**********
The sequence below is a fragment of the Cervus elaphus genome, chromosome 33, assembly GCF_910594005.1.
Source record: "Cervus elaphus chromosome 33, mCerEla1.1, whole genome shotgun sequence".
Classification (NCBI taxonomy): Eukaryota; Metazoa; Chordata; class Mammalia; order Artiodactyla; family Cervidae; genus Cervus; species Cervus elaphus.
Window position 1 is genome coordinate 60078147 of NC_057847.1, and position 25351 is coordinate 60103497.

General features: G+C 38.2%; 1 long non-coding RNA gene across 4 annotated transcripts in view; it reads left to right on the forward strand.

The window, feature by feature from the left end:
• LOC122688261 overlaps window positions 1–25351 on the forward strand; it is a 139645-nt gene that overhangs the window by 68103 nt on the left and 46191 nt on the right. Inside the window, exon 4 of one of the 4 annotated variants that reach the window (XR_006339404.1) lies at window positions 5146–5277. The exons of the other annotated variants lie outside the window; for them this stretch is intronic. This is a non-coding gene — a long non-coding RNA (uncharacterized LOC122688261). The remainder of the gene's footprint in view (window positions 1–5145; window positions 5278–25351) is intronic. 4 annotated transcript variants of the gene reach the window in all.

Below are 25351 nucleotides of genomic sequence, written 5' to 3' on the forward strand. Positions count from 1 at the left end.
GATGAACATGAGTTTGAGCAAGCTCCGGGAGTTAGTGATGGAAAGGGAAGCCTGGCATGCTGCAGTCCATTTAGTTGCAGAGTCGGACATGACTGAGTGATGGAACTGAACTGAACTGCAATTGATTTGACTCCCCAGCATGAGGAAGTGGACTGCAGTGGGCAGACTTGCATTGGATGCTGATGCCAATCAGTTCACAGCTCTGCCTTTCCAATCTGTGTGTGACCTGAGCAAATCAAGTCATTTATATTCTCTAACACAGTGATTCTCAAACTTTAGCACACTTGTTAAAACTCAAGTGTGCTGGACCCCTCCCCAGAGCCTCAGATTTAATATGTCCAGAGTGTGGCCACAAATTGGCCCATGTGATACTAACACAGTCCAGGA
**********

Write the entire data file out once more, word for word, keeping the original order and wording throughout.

The sequence below is a fragment of the Cervus elaphus genome, chromosome 33, assembly GCF_910594005.1.
Source record: "Cervus elaphus chromosome 33, mCerEla1.1, whole genome shotgun sequence".
Classification (NCBI taxonomy): Eukaryota; Metazoa; Chordata; class Mammalia; order Artiodactyla; family Cervidae; genus Cervus; species Cervus elaphus.
Window position 1 is genome coordinate 60078147 of NC_057847.1, and position 25351 is coordinate 60103497.

General features: G+C 38.2%; 1 long non-coding RNA gene across 4 annotated transcripts in view; it reads left to right on the forward strand.

The window, feature by feature from the left end:
• LOC122688261 overlaps window positions 1–25351 on the forward strand; it is a 139645-nt gene that overhangs the window by 68103 nt on the left and 46191 nt on the right. Inside the window, exon 4 of one of the 4 annotated variants that reach the window (XR_006339404.1) lies at window positions 5146–5277. The exons of the other annotated variants lie outside the window; for them this stretch is intronic. This is a non-coding gene — a long non-coding RNA (uncharacterized LOC122688261). The remainder of the gene's footprint in view (window positions 1–5145; window positions 5278–25351) is intronic. 4 annotated transcript variants of the gene reach the window in all.

Below are 25351 nucleotides of genomic sequence, written 5' to 3' on the forward strand. Positions count from 1 at the left end.
GATGAACATGAGTTTGAGCAAGCTCCGGGAGTTAGTGATGGAAAGGGAAGCCTGGCATGCTGCAGTCCATTTAGTTGCAGAGTCGGACATGACTGAGTGATGGAACTGAACTGAACTGCAATTGATTTGACTCCCCAGCATGAGGAAGTGGACTGCAGTGGGCAGACTTGCATTGGATGCTGATGCCAATCAGTTCACAGCTCTGCCTTTCCAATCTGTGTGTGACCTGAGCAAATCAAGTCATTTATATTCTCTAACACAGTGATTCTCAAACTTTAGCACACTTGTTAAAACTCAAGTGTGCTGGACCCCTCCCCAGAGCCTCAGATTTAATATGTCCAGAGTGTGGCCACAAATTGGCCCATGTGATACTAACACAGTCCAGGA